The Twenty-Second Sunday in Ordinary Time
In the hope that you will enter more fully into the Mass
EVERYONE WHO EXALTS HIMSELF WILL BE HUMBLED
The readings for this Sunday
focus on humility and service to those who have no ability to repay.
Our first reading is from the Book of Sirach (3:17-28, 20, 28-29). Sirach is a book of wisdom, maxims and moral teachings. No doubt, Jesus would have been schooled in its teachings as a young boy.
"My child, conduct your affairs with humility, and you will be loved more than a giver of gifts. Humble yourself the more, the greater you are, and you will find favor with God. What is too sublime for you, seek not, into things beyond your strength search not. The mind of a sage appreciates proverbs, and an attentive ear is the joy of the wise. Water quenches a flaming fire, and alms atone for sins."
Our Gospel reading (Luke 14:1, 7-14) is a parable on humility and service. Jesus could very well have been thinking of Sirach's lesson on humility when he told it.
"On a sabbath Jesus went to dine at the home of one of the leading Pharisees, and the people there were observing him carefully. He told a parable to those who had been invited, noticing how they were choosing the places of honor at the table. 'When you are invited by someone to a wedding banquet, do not recline at table in the place of honor. A more distinguished guest than you may have been invited by him, and the host who invited both of you may approach you and say, 'Give your place to this man,' and then you would proceed with embarrassment to take the lowest place.
"Rather, when you are invited, go and take the lowest place so that when the host comes to you he may say, 'My friend, move up to a higher position.' Then you will enjoy the esteem of your companions at the table. For every one who exalts himself will be humbled, but the one who humbles himself will be exalted.' Then he said to the host who invited him, 'When you hold a lunch or a dinner, do not invite your friends or your brothers or your relatives or your wealthy neighbors, in case they may invite you back and you have repayment. Rather, when you hold a banquet, invite the poor, the crippled, the lame, the blind; blessed indeed will you be because of their inability to repay you. For you will be repaid at the resurrection of the righteous.'"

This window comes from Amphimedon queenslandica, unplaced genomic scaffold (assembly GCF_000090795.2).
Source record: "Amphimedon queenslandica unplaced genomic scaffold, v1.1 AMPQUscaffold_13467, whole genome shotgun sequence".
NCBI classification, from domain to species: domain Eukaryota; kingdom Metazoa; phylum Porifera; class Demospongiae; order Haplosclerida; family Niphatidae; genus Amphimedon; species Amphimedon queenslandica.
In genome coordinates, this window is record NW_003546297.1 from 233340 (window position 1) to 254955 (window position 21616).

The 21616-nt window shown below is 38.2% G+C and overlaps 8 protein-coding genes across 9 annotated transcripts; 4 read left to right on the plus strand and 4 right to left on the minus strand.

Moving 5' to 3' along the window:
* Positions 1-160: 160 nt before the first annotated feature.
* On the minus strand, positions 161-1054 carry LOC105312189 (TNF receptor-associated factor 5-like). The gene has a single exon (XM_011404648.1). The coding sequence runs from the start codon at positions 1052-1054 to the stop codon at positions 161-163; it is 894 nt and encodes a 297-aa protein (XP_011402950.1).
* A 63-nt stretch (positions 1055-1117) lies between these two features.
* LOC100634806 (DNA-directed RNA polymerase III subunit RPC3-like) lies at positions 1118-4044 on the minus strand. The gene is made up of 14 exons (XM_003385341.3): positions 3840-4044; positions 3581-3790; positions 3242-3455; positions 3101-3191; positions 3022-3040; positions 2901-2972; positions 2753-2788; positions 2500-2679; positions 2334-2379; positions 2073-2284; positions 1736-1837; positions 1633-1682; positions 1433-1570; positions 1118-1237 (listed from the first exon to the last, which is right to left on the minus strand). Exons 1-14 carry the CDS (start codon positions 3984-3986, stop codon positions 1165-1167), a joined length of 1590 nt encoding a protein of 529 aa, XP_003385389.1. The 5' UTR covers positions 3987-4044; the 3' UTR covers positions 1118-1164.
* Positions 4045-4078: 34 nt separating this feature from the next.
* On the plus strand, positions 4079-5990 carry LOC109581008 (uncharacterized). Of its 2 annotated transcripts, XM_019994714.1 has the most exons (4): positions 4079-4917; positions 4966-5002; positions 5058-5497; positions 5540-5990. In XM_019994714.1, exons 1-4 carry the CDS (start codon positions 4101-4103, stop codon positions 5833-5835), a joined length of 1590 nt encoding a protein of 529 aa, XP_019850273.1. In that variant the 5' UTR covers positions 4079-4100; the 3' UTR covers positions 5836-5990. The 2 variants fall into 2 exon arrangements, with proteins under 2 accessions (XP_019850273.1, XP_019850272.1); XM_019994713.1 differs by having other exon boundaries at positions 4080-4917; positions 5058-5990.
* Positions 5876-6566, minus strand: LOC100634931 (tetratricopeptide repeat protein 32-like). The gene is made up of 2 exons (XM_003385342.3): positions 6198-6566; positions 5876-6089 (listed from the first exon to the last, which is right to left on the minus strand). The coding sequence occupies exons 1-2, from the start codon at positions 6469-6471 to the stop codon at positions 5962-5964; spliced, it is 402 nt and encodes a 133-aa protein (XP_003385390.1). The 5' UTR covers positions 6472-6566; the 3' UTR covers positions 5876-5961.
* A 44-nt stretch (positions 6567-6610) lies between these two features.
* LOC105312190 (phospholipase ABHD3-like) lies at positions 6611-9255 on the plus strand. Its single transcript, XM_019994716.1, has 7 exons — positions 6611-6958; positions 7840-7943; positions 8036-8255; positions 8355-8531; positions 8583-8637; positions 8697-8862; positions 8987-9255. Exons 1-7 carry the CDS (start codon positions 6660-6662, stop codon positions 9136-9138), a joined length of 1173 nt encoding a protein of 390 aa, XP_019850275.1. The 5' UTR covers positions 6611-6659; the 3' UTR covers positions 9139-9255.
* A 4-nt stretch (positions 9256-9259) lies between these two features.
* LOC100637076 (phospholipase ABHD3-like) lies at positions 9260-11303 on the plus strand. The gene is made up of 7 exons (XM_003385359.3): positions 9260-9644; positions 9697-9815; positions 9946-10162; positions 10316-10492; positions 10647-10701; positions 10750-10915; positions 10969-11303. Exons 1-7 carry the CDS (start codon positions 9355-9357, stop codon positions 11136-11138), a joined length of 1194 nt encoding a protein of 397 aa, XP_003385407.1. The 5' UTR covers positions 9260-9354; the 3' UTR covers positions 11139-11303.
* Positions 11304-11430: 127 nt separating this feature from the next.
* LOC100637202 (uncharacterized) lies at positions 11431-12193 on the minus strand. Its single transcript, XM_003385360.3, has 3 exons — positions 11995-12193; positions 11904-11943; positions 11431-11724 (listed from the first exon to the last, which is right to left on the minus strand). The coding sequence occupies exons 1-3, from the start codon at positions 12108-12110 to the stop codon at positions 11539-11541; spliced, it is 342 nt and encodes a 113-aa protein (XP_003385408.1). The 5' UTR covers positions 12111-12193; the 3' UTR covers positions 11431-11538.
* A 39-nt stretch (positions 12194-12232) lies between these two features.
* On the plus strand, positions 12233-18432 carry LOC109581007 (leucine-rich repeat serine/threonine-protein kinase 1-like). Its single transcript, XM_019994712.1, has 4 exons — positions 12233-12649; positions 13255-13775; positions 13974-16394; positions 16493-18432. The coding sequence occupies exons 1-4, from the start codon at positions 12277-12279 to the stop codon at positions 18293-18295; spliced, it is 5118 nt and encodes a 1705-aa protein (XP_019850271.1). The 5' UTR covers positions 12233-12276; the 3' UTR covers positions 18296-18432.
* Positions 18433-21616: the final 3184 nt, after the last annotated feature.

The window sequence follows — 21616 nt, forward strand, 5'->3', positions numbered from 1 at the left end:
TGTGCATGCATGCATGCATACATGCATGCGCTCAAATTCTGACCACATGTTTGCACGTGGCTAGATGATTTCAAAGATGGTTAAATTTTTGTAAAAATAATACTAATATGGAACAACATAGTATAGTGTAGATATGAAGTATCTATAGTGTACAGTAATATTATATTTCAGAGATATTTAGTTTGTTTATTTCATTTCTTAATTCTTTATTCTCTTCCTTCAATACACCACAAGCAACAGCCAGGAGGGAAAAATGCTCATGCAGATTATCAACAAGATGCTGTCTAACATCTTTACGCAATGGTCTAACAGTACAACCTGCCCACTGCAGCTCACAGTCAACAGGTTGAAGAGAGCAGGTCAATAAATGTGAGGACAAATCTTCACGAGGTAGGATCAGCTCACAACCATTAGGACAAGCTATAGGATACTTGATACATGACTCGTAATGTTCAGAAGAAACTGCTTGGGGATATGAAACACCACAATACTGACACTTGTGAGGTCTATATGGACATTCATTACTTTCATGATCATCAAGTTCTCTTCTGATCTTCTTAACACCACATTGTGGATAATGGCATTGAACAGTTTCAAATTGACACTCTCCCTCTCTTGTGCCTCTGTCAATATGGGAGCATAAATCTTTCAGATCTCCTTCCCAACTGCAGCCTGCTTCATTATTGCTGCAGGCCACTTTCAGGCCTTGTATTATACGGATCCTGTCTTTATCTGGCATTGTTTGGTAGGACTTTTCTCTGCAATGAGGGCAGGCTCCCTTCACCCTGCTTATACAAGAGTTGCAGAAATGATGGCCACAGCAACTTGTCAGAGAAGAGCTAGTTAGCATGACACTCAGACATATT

Our Epistle reading (Hebrews:12:18-19, 22-24) is a lesson in contrast between the Old Covenant. based on the fear of God and the New Covenant, based on the love of God, with Jesus as our mediator.
"Brothers and sisters: You have not approached that which could be touched and a blazing fire and gloomy darkness and storm and a trumpet blast and a voice speaking words such that those who heard begged that no message be further addressed to them.
"No, you have approached Mount Zion and the city of the living God, the heavenly Jerusalem, and countless angels in festal gathering, and the assembly of the firstborn enrolled in heaven, and God the judge of all, and the spirits of the just made perfect, and Jesus, the mediator of a new covenant, and the sprinkled blood that speaks more eloquently than that of Abel."
The opposite of pride is humility. It is a state Jesus calls us to. It is in humility that we may find Jesus.
- Click Here to read, reflect and pray on the full readings for Sunday, August 28, 2016